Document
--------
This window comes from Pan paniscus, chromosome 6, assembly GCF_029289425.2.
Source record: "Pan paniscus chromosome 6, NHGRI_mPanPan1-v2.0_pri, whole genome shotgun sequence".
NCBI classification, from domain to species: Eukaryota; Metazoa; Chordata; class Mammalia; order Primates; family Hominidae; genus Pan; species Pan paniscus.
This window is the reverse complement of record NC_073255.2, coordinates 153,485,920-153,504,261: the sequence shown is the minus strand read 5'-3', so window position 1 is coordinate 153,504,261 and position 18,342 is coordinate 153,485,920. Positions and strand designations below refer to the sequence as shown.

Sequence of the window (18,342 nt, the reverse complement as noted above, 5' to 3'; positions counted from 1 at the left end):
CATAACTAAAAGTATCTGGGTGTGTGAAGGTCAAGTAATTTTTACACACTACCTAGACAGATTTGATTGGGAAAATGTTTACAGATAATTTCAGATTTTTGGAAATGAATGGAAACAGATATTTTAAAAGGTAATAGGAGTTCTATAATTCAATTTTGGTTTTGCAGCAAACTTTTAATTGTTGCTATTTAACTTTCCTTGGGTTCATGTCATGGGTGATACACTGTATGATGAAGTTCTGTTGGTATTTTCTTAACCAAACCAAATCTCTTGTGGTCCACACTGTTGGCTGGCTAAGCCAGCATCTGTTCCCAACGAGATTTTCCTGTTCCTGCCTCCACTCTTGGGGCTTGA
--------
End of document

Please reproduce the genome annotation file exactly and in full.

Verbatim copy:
This window comes from Pan paniscus, chromosome 6, assembly GCF_029289425.2.
Source record: "Pan paniscus chromosome 6, NHGRI_mPanPan1-v2.0_pri, whole genome shotgun sequence".
NCBI classification, from domain to species: Eukaryota; Metazoa; Chordata; class Mammalia; order Primates; family Hominidae; genus Pan; species Pan paniscus.
This window is the reverse complement of record NC_073255.2, coordinates 153,485,920-153,504,261: the sequence shown is the minus strand read 5'-3', so window position 1 is coordinate 153,504,261 and position 18,342 is coordinate 153,485,920. Positions and strand designations below refer to the sequence as shown.

Sequence of the window (18,342 nt, the reverse complement as noted above, 5' to 3'; positions counted from 1 at the left end):
CATAACTAAAAGTATCTGGGTGTGTGAAGGTCAAGTAATTTTTACACACTACCTAGACAGATTTGATTGGGAAAATGTTTACAGATAATTTCAGATTTTTGGAAATGAATGGAAACAGATATTTTAAAAGGTAATAGGAGTTCTATAATTCAATTTTGGTTTTGCAGCAAACTTTTAATTGTTGCTATTTAACTTTCCTTGGGTTCATGTCATGGGTGATACACTGTATGATGAAGTTCTGTTGGTATTTTCTTAACCAAACCAAATCTCTTGTGGTCCACACTGTTGGCTGGCTAAGCCAGCATCTGTTCCCAACGAGATTTTCCTGTTCCTGCCTCCACTCTTGGGGCTTGA